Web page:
Thomas Schaller

The Republican Party has lost five of the last six popular votes in Presidential elections. But the GOP has found much more success in Congress. In January, already in charge of the U.S. House, they took control of the Senate. Republicans have been well-represented in Congress for the past two decades. Why the discrepancy?

Thomas Schaller answers that question in his latest book, The Stronghold: How Republicans Captured Congress But Surrendered The White House. Schaller is a professor of political science at the University of Maryland, Baltimore County. Sheilah spoke with him about his book in January. In it, he asserts that it was because of Republican dominance on Capitol Hill that the party “surrendered” the White House.

Batts Breaks His Silence

Sep 4, 2015
Washington Times

We heard this week from former Baltimore police Commissioner Anthony Batts for the first time since Mayor Rawlings-Blake fired him in July. Batts and two others spoke to nearly 600 students at a panel discussion Wednesday evening about justice in America at Mount St. Mary’s University in Emmitsburg.

We thought you’d be interested in hearing some of the points Anthony Batts made at the college, and to get the view of a someone with a community perspective on Batts' three years heading Baltimore’s police force. City Councilman Brandon Scott, who represents the second district and is vice chair of the council’s public-safety committee, joins Sheilah by phone.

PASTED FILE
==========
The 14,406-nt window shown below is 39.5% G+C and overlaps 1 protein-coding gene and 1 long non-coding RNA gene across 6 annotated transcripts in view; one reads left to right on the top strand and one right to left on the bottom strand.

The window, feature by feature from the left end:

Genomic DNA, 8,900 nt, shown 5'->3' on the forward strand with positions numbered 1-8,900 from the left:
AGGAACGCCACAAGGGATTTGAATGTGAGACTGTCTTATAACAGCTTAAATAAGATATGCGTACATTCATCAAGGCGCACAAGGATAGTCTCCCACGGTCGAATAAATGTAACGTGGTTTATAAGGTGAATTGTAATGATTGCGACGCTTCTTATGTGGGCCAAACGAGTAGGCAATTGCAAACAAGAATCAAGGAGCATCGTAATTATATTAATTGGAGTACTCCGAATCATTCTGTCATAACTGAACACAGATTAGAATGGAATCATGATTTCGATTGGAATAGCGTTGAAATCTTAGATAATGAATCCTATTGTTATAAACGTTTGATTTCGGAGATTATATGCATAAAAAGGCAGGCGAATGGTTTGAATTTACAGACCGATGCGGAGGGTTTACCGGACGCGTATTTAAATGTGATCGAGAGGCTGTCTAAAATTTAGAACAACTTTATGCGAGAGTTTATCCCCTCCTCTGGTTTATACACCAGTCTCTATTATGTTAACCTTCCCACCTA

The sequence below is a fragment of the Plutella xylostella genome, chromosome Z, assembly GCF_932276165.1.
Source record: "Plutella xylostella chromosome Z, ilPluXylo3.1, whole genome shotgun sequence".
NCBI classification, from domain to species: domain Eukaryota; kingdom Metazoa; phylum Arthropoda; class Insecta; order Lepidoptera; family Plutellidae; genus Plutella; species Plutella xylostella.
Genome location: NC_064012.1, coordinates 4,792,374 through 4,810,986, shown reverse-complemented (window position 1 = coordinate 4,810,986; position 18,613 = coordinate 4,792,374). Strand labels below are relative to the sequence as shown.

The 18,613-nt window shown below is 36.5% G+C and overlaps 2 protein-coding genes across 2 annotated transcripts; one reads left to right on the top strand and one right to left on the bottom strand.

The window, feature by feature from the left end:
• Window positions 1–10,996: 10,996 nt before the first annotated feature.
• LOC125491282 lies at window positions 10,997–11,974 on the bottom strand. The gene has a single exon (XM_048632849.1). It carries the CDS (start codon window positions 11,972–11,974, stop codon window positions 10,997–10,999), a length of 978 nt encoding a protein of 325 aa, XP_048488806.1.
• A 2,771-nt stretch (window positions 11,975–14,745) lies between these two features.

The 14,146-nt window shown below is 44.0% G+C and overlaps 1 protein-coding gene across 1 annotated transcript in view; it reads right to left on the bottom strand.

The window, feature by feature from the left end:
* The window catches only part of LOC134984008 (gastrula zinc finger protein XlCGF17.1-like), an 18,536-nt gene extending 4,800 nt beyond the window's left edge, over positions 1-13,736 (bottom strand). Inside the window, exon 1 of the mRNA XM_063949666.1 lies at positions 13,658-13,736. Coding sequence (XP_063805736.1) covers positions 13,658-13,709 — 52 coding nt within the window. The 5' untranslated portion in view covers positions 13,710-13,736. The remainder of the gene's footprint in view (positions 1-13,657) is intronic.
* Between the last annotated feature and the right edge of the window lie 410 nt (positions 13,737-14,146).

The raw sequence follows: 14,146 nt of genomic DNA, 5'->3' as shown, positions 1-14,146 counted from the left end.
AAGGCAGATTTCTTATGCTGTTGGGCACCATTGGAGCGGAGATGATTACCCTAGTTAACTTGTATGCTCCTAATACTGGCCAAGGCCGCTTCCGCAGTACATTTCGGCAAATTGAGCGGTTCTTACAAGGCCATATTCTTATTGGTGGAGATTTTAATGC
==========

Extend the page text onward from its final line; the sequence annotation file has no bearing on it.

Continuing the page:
A Pictorial History of Gay Rights in Baltimore

Sep 4, 2015
Dorret via flickr Creative Commons

  

In 2012, Maryland became the first state to pass a same sex marriage bill by voter referendum. Earlier this summer, the tide toward marriage equality shifted decidedly when the Supreme Court ruled that all states must allow gay marriage. Now, a conversation about the history of the gay rights movement in Baltimore in the decades leading up to these major developments.

Local Activists Sing For Labor

Sep 4, 2015
Bill Hughes via flickr Creative Commons

As we begin this Labor Day weekend, we’d like to let you know about a group of local progressive activists who combine their passion for union and community organizing with a love of singing.  The Charm City Labor Chorus was formed seven years ago to sing songs of the labor movement, and to raise awareness about historic and contemporary issues of social justice.  Their director, Darryl! L.C. Moch, joins Tom in the studio.